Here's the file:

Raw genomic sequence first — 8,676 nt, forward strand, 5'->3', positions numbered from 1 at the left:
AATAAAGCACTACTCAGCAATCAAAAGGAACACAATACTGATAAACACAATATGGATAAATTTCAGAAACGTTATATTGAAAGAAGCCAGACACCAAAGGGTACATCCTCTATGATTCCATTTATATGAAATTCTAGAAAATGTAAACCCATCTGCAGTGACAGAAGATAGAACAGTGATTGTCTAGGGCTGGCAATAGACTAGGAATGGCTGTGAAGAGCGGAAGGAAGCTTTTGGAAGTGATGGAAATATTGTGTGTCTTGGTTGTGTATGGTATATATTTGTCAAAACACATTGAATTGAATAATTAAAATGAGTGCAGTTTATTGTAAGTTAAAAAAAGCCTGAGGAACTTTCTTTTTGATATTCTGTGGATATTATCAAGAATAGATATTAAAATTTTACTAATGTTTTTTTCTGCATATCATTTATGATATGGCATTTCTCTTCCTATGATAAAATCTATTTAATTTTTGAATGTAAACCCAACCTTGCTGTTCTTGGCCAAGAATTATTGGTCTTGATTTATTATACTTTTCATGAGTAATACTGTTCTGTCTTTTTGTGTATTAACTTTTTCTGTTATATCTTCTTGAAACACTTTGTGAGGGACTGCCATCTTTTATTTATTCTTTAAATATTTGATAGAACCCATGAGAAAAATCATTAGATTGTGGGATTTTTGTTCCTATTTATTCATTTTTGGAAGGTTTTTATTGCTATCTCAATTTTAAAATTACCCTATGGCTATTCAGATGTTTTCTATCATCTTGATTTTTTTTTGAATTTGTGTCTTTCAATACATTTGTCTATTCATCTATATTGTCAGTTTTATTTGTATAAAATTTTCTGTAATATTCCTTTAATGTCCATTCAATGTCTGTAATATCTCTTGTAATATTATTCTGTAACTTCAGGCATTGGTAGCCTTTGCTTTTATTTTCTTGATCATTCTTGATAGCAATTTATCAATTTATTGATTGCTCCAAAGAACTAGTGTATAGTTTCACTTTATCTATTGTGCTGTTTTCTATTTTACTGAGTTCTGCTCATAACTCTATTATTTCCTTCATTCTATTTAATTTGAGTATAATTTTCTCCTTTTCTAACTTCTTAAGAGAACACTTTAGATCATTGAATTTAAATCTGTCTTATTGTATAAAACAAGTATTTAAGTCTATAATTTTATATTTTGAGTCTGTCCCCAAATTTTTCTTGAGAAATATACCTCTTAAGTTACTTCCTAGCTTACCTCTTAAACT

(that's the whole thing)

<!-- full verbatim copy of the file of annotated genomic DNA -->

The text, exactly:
Raw genomic sequence first — 8,676 nt, forward strand, 5'->3', positions numbered from 1 at the left:
AATAAAGCACTACTCAGCAATCAAAAGGAACACAATACTGATAAACACAATATGGATAAATTTCAGAAACGTTATATTGAAAGAAGCCAGACACCAAAGGGTACATCCTCTATGATTCCATTTATATGAAATTCTAGAAAATGTAAACCCATCTGCAGTGACAGAAGATAGAACAGTGATTGTCTAGGGCTGGCAATAGACTAGGAATGGCTGTGAAGAGCGGAAGGAAGCTTTTGGAAGTGATGGAAATATTGTGTGTCTTGGTTGTGTATGGTATATATTTGTCAAAACACATTGAATTGAATAATTAAAATGAGTGCAGTTTATTGTAAGTTAAAAAAAGCCTGAGGAACTTTCTTTTTGATATTCTGTGGATATTATCAAGAATAGATATTAAAATTTTACTAATGTTTTTTTCTGCATATCATTTATGATATGGCATTTCTCTTCCTATGATAAAATCTATTTAATTTTTGAATGTAAACCCAACCTTGCTGTTCTTGGCCAAGAATTATTGGTCTTGATTTATTATACTTTTCATGAGTAATACTGTTCTGTCTTTTTGTGTATTAACTTTTTCTGTTATATCTTCTTGAAACACTTTGTGAGGGACTGCCATCTTTTATTTATTCTTTAAATATTTGATAGAACCCATGAGAAAAATCATTAGATTGTGGGATTTTTGTTCCTATTTATTCATTTTTGGAAGGTTTTTATTGCTATCTCAATTTTAAAATTACCCTATGGCTATTCAGATGTTTTCTATCATCTTGATTTTTTTTTGAATTTGTGTCTTTCAATACATTTGTCTATTCATCTATATTGTCAGTTTTATTTGTATAAAATTTTCTGTAATATTCCTTTAATGTCCATTCAATGTCTGTAATATCTCTTGTAATATTATTCTGTAACTTCAGGCATTGGTAGCCTTTGCTTTTATTTTCTTGATCATTCTTGATAGCAATTTATCAATTTATTGATTGCTCCAAAGAACTAGTGTATAGTTTCACTTTATCTATTGTGCTGTTTTCTATTTTACTGAGTTCTGCTCATAACTCTATTATTTCCTTCATTCTATTTAATTTGAGTATAATTTTCTCCTTTTCTAACTTCTTAAGAGAACACTTTAGATCATTGAATTTAAATCTGTCTTATTGTATAAAACAAGTATTTAAGTCTATAATTTTATATTTTGAGTCTGTCCCCAAATTTTTCTTGAGAAATATACCTCTTAAGTTACTTCCTAGCTTACCTCTTAAACT